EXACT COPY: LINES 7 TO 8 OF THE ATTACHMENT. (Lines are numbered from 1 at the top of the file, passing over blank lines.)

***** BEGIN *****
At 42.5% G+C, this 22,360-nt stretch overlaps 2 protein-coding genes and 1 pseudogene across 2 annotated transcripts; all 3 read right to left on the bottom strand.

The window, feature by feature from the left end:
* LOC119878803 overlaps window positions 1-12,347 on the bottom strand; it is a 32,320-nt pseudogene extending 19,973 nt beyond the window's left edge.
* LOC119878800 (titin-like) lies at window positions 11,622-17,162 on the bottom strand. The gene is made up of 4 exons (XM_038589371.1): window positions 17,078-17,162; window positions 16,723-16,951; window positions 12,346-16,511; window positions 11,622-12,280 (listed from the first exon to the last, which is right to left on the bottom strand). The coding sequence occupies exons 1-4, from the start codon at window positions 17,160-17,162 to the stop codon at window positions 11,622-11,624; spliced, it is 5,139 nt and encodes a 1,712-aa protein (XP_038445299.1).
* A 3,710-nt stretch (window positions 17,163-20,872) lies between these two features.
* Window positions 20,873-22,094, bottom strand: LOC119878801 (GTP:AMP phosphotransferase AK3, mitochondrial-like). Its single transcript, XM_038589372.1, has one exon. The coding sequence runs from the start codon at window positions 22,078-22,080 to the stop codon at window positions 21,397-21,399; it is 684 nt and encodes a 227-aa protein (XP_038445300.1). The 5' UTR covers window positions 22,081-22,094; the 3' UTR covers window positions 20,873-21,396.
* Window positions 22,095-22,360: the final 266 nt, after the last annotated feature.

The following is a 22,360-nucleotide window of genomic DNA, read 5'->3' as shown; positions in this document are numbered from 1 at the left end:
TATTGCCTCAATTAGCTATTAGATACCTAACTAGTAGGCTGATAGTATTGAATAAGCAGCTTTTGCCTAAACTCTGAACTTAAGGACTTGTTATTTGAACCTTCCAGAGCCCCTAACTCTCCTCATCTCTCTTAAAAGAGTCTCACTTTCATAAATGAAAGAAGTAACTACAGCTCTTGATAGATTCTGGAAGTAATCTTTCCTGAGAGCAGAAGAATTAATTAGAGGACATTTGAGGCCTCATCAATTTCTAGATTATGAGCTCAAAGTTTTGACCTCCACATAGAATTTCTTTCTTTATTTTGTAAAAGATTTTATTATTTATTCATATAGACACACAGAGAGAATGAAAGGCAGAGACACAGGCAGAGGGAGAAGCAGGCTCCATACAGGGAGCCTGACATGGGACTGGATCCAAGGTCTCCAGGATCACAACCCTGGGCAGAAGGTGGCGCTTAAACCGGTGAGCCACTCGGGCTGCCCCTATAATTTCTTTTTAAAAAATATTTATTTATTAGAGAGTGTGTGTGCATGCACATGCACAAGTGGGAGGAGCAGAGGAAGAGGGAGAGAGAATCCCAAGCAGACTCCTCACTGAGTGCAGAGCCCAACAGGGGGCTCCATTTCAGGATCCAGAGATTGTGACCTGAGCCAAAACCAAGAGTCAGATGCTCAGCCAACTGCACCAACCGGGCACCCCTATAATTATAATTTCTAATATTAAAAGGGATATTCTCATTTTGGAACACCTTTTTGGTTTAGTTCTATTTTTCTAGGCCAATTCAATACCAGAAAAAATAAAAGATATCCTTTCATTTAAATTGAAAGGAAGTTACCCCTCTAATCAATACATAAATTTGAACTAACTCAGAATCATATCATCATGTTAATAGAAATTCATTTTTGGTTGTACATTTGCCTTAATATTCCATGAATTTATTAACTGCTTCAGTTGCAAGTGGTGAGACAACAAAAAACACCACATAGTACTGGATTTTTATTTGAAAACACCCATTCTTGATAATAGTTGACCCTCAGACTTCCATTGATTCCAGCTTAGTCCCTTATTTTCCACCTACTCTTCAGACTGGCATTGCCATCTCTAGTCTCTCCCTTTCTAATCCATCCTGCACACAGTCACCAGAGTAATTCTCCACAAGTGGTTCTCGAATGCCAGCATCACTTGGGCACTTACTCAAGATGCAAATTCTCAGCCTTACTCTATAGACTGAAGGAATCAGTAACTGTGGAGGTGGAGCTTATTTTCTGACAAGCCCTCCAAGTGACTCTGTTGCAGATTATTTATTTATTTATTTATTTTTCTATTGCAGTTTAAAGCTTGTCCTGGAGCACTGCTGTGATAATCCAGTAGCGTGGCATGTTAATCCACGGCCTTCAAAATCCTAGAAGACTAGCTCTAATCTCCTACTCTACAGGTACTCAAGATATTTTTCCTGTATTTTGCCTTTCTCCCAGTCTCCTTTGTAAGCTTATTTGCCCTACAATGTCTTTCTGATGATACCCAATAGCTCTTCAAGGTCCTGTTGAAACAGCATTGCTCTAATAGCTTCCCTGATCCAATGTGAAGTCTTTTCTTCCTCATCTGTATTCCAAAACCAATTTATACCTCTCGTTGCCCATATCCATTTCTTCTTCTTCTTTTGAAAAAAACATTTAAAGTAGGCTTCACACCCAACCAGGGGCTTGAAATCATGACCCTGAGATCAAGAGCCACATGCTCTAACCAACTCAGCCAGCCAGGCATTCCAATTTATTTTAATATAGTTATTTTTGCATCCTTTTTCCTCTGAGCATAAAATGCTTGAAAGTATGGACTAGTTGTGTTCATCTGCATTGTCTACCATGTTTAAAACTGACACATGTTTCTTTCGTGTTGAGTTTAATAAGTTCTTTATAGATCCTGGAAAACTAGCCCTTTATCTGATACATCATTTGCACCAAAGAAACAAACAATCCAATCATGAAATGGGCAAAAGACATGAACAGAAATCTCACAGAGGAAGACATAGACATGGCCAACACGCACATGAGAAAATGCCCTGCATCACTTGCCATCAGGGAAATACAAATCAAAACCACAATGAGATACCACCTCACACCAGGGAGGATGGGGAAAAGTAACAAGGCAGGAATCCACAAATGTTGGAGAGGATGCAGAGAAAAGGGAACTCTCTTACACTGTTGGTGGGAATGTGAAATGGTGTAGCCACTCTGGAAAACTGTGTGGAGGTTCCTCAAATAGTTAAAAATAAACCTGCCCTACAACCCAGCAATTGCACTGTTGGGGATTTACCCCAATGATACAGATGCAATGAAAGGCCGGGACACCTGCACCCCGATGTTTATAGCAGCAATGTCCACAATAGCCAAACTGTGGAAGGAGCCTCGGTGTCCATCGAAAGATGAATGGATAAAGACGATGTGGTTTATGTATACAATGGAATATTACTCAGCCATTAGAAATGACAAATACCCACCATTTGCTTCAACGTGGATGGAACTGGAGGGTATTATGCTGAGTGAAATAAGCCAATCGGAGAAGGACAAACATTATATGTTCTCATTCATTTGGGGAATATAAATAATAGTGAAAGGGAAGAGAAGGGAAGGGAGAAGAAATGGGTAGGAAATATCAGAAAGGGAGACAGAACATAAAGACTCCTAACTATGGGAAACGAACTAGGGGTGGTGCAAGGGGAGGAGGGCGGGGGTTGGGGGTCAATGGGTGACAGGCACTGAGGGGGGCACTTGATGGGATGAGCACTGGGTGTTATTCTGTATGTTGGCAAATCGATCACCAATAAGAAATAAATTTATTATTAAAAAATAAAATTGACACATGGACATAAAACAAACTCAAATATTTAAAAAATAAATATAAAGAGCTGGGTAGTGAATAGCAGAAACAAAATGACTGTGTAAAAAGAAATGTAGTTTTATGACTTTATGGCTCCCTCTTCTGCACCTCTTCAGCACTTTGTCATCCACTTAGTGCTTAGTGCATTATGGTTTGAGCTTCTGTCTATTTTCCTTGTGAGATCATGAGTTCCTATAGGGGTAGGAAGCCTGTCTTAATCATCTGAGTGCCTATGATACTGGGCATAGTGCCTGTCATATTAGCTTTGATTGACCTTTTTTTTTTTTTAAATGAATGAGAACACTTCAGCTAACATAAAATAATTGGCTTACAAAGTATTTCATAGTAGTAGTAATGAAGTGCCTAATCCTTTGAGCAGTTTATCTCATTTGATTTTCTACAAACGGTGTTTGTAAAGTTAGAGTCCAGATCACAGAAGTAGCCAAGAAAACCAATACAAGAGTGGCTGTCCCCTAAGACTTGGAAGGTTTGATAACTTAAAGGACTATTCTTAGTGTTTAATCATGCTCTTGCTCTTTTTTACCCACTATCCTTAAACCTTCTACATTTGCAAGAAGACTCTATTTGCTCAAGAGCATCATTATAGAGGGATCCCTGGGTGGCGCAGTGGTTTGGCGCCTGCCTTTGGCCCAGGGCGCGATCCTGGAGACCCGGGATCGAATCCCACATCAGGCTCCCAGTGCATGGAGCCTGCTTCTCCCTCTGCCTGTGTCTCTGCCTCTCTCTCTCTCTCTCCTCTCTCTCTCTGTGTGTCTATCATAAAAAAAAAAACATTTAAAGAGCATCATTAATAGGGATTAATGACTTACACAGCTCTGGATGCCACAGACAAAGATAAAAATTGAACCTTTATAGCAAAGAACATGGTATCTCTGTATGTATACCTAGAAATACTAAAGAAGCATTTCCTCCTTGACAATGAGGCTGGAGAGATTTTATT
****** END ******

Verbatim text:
* Window positions 22,095-22,360: the final 266 nt, after the last annotated feature.

The following is a 22,360-nucleotide window of genomic DNA, read 5'->3' as shown; positions in this document are numbered from 1 at the left end: